Mother Review

Contributor; Seattle, Washington
Mother Review
The masterfully-composed frames of Joon-ho Bong's latest always succeeds in drawing the eye - but just as often this unconventional thriller fails at drawing in the viewer's emotions. Centering on a mother's attempts to protect her mentally challenged son after he's accused of murder, superlative acting and direction can't redeem what feels like an underwritten story.

Hye-ja Kim plays the title role, an herbalist and unlicensed acupuncturist who finds herself up against a lazy, uninterested police force and a generally unsympathetic community after a teenage girl is murdered. Her son, Do-joon (Bin Won) becomes the prime suspect after being seen following the victim and leaving a piece of evidence with his name on it near the scene.

The story is in many ways the other side of Bong's brilliant Memories of Murder which showed rural police ineptitude attempting to right itself in the face of a series of heinous crimes. Here, it's the most powerless citizen attempting to right judicial ineptitude in order to save a victim who can't fully speak for himself. Do-joon's is a functional handicap, but he has lapses in memory, making it easy for the police to convince him to sign a confession.

Sadly, Bong's vision feels a bit unrefined and unfocused here. Where the previous film was able to glide expertly between farce and wrenching drama, here it feels like the tone bounces back and forth. It's hard to connect with Mother and son when the scenes tilt so frequently between scenes.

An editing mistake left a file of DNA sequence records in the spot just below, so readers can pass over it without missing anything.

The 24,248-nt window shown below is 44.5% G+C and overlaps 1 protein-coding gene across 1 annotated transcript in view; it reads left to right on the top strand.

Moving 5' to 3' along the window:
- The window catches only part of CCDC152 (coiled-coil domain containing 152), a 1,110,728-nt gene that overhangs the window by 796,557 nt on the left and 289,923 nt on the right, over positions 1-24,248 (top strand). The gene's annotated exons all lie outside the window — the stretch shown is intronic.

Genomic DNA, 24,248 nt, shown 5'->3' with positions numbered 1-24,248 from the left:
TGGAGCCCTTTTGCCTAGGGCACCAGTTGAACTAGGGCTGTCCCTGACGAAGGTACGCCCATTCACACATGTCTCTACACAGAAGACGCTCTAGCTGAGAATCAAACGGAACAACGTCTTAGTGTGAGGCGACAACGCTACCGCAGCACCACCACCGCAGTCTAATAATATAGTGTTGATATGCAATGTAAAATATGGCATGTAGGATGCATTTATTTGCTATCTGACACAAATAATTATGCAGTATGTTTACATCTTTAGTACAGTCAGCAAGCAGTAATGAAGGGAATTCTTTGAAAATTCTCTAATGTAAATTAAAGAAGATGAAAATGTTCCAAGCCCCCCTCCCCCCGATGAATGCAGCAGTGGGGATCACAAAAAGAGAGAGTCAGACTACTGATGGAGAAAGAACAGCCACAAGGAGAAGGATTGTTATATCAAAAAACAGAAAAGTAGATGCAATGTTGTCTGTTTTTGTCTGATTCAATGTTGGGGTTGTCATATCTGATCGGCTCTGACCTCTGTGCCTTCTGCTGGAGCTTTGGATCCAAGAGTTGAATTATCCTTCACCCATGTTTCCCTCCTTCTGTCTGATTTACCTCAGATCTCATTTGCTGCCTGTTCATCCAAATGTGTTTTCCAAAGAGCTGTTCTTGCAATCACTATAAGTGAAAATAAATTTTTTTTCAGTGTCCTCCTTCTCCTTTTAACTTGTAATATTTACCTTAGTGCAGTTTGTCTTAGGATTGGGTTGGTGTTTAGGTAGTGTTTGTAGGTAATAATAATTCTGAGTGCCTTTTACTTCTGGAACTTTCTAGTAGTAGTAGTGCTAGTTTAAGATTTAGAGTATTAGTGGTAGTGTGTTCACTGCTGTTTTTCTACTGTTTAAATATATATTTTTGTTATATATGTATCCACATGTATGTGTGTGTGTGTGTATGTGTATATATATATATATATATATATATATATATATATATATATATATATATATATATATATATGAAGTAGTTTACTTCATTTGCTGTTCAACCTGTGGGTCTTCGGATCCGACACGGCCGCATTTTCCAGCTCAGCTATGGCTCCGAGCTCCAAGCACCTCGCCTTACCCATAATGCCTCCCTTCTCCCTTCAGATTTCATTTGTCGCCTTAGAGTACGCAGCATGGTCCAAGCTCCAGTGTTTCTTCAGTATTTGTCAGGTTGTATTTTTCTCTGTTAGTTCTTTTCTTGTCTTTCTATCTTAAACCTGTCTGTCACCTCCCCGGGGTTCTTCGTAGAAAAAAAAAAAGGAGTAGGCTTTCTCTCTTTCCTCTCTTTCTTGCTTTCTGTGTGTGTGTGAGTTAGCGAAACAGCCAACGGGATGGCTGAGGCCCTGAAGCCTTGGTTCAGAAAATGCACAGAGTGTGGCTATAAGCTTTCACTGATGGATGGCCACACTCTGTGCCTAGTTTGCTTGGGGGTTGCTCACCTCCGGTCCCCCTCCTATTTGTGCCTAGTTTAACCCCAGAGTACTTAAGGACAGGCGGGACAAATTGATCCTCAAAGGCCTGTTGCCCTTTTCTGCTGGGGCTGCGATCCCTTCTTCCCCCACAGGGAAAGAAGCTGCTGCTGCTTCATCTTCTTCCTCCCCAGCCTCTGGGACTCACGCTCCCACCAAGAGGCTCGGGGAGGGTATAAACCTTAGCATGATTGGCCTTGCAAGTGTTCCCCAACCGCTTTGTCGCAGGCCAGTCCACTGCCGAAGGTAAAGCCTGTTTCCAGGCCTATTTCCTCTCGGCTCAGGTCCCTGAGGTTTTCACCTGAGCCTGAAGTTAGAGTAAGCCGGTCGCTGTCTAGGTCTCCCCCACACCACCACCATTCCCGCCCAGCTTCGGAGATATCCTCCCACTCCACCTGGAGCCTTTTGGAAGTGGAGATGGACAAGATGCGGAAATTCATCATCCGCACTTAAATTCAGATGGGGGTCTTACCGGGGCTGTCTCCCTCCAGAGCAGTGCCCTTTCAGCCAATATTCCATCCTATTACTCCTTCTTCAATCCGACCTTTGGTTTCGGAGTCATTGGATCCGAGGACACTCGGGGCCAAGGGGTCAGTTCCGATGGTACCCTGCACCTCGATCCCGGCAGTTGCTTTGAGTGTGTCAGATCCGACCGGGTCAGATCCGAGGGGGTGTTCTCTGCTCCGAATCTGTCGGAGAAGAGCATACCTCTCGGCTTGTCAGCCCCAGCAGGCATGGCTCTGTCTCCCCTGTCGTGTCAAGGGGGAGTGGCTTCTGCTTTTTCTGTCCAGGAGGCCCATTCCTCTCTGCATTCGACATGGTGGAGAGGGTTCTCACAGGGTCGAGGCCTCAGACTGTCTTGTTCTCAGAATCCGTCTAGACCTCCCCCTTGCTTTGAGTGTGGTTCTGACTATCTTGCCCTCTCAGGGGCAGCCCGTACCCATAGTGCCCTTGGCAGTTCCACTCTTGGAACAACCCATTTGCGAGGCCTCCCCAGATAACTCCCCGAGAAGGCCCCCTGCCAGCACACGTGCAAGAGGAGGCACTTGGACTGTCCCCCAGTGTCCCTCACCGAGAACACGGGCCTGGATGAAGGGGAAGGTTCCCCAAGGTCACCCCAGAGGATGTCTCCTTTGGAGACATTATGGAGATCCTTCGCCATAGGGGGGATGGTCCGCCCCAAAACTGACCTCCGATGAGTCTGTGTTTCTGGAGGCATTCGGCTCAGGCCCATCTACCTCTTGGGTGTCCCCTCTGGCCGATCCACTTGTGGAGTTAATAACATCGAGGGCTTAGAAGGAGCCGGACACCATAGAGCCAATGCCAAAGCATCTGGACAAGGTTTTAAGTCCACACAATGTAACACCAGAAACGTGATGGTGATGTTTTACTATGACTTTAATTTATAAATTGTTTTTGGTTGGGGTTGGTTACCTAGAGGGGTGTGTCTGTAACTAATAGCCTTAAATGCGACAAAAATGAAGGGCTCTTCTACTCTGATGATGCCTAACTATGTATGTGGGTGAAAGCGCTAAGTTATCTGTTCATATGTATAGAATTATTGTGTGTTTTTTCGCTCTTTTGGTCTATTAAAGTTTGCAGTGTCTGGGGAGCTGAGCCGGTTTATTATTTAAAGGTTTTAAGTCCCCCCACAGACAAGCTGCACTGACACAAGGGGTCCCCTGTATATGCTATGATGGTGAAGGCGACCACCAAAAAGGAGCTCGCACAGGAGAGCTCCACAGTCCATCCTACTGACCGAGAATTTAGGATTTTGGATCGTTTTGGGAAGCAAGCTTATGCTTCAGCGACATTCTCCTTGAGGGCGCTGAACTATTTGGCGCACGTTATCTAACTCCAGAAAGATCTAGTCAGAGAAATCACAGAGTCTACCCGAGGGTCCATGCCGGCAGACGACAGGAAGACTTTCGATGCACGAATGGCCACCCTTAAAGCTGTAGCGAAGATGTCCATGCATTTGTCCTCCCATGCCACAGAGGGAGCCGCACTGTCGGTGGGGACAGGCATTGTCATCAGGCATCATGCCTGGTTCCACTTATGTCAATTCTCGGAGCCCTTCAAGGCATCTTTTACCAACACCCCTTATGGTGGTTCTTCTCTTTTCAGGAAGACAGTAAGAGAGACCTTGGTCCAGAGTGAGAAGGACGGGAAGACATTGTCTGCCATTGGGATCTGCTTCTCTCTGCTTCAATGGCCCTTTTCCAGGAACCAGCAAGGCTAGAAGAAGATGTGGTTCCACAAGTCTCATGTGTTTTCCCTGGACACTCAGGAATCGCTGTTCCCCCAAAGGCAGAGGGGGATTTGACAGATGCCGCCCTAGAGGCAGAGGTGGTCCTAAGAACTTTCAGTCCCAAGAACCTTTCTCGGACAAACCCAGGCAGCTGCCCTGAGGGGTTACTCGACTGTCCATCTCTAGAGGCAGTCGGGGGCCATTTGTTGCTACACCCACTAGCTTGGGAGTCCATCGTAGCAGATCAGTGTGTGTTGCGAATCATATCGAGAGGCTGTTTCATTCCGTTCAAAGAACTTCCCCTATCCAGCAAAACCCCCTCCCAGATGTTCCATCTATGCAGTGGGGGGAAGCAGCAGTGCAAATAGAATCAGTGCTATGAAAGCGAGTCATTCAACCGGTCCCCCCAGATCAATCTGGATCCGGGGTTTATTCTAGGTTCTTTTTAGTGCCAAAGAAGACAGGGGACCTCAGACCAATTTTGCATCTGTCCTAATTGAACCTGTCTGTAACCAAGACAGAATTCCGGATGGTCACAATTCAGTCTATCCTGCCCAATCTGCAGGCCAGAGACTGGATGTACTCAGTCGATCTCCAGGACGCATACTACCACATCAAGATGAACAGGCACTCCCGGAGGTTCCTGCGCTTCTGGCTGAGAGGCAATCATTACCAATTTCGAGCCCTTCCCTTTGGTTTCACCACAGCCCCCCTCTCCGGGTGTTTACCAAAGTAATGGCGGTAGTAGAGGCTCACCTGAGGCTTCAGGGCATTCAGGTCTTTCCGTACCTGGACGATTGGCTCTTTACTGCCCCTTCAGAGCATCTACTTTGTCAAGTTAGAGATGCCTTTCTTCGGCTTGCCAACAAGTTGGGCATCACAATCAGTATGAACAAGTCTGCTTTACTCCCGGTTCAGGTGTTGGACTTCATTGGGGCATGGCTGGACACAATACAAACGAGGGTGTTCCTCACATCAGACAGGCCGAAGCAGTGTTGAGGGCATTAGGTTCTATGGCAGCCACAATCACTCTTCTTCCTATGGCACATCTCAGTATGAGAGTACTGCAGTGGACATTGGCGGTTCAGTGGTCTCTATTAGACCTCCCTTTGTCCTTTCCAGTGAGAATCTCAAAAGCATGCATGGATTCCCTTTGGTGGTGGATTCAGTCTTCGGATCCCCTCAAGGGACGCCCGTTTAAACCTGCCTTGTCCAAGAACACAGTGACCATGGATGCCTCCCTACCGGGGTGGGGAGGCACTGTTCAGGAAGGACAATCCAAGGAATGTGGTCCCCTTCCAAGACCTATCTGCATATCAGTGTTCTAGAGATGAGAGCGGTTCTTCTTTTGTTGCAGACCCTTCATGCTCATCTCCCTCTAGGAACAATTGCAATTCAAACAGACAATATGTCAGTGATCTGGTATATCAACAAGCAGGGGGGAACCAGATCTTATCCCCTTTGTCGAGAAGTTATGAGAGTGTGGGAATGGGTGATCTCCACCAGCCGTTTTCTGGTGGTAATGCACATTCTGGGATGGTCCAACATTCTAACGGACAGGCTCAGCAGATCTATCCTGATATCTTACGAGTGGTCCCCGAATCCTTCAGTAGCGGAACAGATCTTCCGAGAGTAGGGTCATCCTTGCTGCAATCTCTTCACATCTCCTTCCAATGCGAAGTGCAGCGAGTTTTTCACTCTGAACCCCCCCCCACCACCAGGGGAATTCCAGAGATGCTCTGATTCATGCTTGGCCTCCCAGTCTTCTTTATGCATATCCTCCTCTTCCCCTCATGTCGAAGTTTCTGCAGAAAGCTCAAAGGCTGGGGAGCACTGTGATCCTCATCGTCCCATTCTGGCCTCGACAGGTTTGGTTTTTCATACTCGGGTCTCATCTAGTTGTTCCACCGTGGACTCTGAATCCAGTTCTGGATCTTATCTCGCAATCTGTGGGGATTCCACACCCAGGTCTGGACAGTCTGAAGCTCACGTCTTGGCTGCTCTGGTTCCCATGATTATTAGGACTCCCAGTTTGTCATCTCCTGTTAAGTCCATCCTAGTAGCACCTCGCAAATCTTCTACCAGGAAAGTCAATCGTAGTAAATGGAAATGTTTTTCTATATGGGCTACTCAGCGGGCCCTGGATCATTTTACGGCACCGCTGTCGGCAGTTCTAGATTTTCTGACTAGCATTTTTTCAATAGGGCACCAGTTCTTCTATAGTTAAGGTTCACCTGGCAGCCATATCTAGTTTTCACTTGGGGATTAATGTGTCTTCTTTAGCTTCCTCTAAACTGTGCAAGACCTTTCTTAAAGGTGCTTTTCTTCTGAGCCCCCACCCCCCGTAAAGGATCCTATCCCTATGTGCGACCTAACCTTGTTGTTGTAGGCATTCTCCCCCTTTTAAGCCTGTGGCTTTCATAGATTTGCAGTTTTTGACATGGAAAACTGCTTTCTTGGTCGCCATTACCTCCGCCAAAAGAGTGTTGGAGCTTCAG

More problematic still, Do-joon never really rises above being characterized as a buffoon, making him an unsympathetic victim. He's cruel to his mother, ingratiating to his thug friend Jin-tae (Goo Jin), and all hands with any available female. Pop star Bin Won gamely does his best in the role, but his handsomeness is actually a distraction, transforming the character from someone with mental issues to one who's just unpleasant.

If there is one area the film succeeds it's in the performance by Hye-ja Kim as the title character. She's the linchpin that holds the film together, selling the treacly bits and conveying the absolute love of a mother for her son. Her performance deserves a better script, quite honestly.

The genius of Joon-ho Bong's previous work has been its means of manipulating moods and tone while expertly conveying character in a generally magnificent visual style. Unfortunately, Mother only delivers on the style and not so much the substance.          
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